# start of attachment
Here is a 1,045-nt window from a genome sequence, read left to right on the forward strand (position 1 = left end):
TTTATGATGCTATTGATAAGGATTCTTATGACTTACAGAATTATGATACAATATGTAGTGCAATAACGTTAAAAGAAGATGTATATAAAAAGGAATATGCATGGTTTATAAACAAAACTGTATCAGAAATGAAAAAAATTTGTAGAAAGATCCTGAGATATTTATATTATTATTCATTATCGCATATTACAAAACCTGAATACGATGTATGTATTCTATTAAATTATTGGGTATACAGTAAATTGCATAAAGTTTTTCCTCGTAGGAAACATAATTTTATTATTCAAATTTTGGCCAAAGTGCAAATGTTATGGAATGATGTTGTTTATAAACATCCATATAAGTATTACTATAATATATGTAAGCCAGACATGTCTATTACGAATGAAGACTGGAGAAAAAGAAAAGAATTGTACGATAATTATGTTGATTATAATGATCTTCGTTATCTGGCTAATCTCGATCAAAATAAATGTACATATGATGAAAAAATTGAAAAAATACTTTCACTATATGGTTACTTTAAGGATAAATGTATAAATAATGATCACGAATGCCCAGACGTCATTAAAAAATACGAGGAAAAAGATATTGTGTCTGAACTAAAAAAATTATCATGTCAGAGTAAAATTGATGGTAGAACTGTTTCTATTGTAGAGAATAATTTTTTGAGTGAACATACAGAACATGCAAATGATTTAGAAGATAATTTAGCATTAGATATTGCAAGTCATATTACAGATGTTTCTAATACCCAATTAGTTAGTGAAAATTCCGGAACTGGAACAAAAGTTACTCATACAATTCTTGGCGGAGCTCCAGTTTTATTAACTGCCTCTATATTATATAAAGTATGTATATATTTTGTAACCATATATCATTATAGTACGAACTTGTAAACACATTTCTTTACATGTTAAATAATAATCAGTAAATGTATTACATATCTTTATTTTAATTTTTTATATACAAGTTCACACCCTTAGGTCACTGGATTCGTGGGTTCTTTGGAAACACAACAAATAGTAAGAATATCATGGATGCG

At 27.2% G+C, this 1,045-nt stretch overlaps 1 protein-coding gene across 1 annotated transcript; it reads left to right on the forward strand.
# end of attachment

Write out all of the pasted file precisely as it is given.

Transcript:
Here is a 1,045-nt window from a genome sequence, read left to right on the forward strand (position 1 = left end):
TTTATGATGCTATTGATAAGGATTCTTATGACTTACAGAATTATGATACAATATGTAGTGCAATAACGTTAAAAGAAGATGTATATAAAAAGGAATATGCATGGTTTATAAACAAAACTGTATCAGAAATGAAAAAAATTTGTAGAAAGATCCTGAGATATTTATATTATTATTCATTATCGCATATTACAAAACCTGAATACGATGTATGTATTCTATTAAATTATTGGGTATACAGTAAATTGCATAAAGTTTTTCCTCGTAGGAAACATAATTTTATTATTCAAATTTTGGCCAAAGTGCAAATGTTATGGAATGATGTTGTTTATAAACATCCATATAAGTATTACTATAATATATGTAAGCCAGACATGTCTATTACGAATGAAGACTGGAGAAAAAGAAAAGAATTGTACGATAATTATGTTGATTATAATGATCTTCGTTATCTGGCTAATCTCGATCAAAATAAATGTACATATGATGAAAAAATTGAAAAAATACTTTCACTATATGGTTACTTTAAGGATAAATGTATAAATAATGATCACGAATGCCCAGACGTCATTAAAAAATACGAGGAAAAAGATATTGTGTCTGAACTAAAAAAATTATCATGTCAGAGTAAAATTGATGGTAGAACTGTTTCTATTGTAGAGAATAATTTTTTGAGTGAACATACAGAACATGCAAATGATTTAGAAGATAATTTAGCATTAGATATTGCAAGTCATATTACAGATGTTTCTAATACCCAATTAGTTAGTGAAAATTCCGGAACTGGAACAAAAGTTACTCATACAATTCTTGGCGGAGCTCCAGTTTTATTAACTGCCTCTATATTATATAAAGTATGTATATATTTTGTAACCATATATCATTATAGTACGAACTTGTAAACACATTTCTTTACATGTTAAATAATAATCAGTAAATGTATTACATATCTTTATTTTAATTTTTTATATACAAGTTCACACCCTTAGGTCACTGGATTCGTGGGTTCTTTGGAAACACAACAAATAGTAAGAATATCATGGATGCG

At 27.2% G+C, this 1,045-nt stretch overlaps 1 protein-coding gene across 1 annotated transcript; it reads left to right on the forward strand.